Infrastructure Perspective: Display Classes


isplay classes are descendents of the 'Display' class. They take as input a request object (as part of the contructor) and ouptut a cs_page object, by modifying the page object passed in as the argument of the make_page method. They are helped in their endevour by Controls and Query objects. Always keep the Working definitions of these objects in mind.

Constructing and Invoking a Display Object

The FileCopy Mixin

efunct. See StaticString Mixin.

StaticString Mixin

his mixin implements the GetString method:

GetString(key, display=None, extra={}, title_fn=None)

If you want to use this as a control see StaticStringControl.

GetPSString(key,display,extra,title_fn) gets the static string keyed under "key" and then does a percent-substitution on the resulting string using display and extra. If title_fn is not None, then GetString searches the static string for a substring enclosed in <H1>...</H1> and calls the function title_fn, passing the substring as argument. Typically it is used to set the page title. Finally, if display is None, then it defaults to self, since the most common use is when it is used as a Mixin for the Display class.

If you want to create a page, which displays a bunch of staticstrings, then look up StaticStringDisplay.

The Arguments Mixin

he arguments class provides functions to parse arguments received (through the URL or through POST data aka forms) into a dictionary. All data received through POST data is already in the form of a dictionary, while those received through the URL (display.req.url.arguments) is a list of strings. Do you know which pages receive arguments in which way when in what mode? There are two main functions in this class: parse_arguments and process_search_arguments, further explained later.

Suggested use in display class: Define a function called process_arguments() in your display class, and have make_page call it right at the beginning. The body of your process_arguments should be something like this:

    def process_arguments(self):
        self.args = self.parse_arguments(...)
        .... any other post processing ...

If your page is being called from a search page, you might want to use process_search_arguments instead of a call to parse_arguments. The post processing can be very useful at times. For example the courses page, expect five arguments in a specific order with default values for each. However if only one argument is given it is interpreted as a combination of some of the arguments. So in the courses page, the post processing takes care of the one argument case and unpacks the single argument into its constituents.


It takes the following arguments:

a list of {string(NAME) or pair(NAME,DEFAULT)} where NAME is the name of the argument eg. 'year', and DEFAULT the default value if not given eg. 2001

the default list of arguments, if no arguments are given. This is not necessarily the list of DEFAULT arguments.

The format of URL arguments can be  pairs eg. 'year/2001'

The format of URL arguments can be  just the values ie. '2001'

Read the arguments received through POST data also.

The spaces inside any of the arguments have been converted to +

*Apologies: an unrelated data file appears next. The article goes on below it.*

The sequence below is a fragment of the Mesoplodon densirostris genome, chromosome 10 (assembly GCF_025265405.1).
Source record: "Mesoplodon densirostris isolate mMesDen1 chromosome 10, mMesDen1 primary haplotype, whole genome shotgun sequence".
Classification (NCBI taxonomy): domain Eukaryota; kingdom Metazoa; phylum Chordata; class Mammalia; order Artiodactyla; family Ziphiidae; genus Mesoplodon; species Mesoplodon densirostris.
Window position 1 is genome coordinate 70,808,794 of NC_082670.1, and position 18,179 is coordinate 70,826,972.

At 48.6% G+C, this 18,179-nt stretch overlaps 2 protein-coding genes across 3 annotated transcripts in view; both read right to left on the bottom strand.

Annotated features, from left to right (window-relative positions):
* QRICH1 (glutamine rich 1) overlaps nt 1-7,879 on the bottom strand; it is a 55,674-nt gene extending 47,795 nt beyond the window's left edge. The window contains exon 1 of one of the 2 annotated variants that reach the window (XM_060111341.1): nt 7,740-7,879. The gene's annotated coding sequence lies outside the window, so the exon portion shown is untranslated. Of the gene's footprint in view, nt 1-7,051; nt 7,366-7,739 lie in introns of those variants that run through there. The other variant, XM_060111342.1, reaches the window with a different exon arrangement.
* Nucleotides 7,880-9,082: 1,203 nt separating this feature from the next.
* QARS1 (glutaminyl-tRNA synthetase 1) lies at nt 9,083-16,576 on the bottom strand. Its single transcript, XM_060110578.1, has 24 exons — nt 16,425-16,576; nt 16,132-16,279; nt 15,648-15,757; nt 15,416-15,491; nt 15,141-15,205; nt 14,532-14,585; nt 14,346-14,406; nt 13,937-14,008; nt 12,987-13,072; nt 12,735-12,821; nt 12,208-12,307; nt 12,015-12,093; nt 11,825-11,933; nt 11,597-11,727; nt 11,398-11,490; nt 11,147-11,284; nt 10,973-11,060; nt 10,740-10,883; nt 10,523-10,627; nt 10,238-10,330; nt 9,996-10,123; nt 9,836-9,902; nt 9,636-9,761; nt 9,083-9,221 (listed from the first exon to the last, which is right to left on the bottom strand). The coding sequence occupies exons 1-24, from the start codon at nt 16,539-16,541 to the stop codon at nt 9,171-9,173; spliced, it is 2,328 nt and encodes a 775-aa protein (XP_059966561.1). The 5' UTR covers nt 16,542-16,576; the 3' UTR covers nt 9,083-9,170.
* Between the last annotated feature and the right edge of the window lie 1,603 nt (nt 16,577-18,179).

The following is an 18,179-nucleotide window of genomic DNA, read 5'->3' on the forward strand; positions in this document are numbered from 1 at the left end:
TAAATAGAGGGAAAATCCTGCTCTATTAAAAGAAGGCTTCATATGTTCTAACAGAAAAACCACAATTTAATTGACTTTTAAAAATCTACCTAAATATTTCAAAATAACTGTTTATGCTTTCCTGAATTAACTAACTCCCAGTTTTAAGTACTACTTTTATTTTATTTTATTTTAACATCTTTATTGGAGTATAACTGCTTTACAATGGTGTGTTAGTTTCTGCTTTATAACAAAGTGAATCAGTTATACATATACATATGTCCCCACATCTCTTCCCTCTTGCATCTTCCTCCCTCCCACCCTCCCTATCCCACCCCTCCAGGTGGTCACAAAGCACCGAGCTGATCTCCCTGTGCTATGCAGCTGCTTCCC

A subset of argnames. Check and confirm that these arguments are integers. Otherwise raise a Type Check error.

For example a call like parse_arguments(
 argnames=["subject","cnum",("year",2001),"quarter"],  noargs=["",0,2001,"SUM"],  form_data=0,  IntCheck=["cnum","year"] )

will accept arguments like

'CS/100/200' (this is in value format) and return {'subject':'CS','cnum':100,'year':200,'quarter':None}

'year/200/cnum/100' (this is in name-value format) and return {'subject':None,'cnum':100,'year':200,'quarter':None)

If both formats are possible, then name-value format is assumed iff the number of arguments are even and the first argument is one of the name.


Arguments: argnames,noargs=[],name_value_fmt=1, value_fmt=1, form_data=1,space2plus=None,IntCheck=[]

For meaning see parse_arguments above.

This processes all the arguments using parse_arguments. If there was no form_data then it returns the dictionary returned by parse_arguments. If some form_data exists then it bounces the request to itself, with all the arguments passed through the URL using name-value format. Use this instead of parse_arguments in scripts which can be called as a result of a form submission. This would then result in a URL which the user can bookmark to display the search results, instead of filling up the form again. Another advantage of this is that pressing the BACK button on the browser will not give the "THIS PAGE WAS THE RESULT OF A POST, Press OK to resubmit the post" message any more.

The Modal Mixin

his mixin handles the behind the scences implementation of modes. The most common set of modes used are error, display, edit. One of the pages in the courses subsite uses some other esoteric modes like retire, unretire, renumber, verify....

The modes are implemented in terms of cookies. This mixin is responsible for sending the right cookie to the client's browser, getting the cookie to see if the client has the right permissions. In order for this to work, the display class must define its own permit_mode(self,mode) function which returns None if the client is not allowed to be in the mode mode for this page. Usually, you will need to use the perms.may function of the perms module.

Database Displays

ee the Infrastructure Perspective: Database Displays path.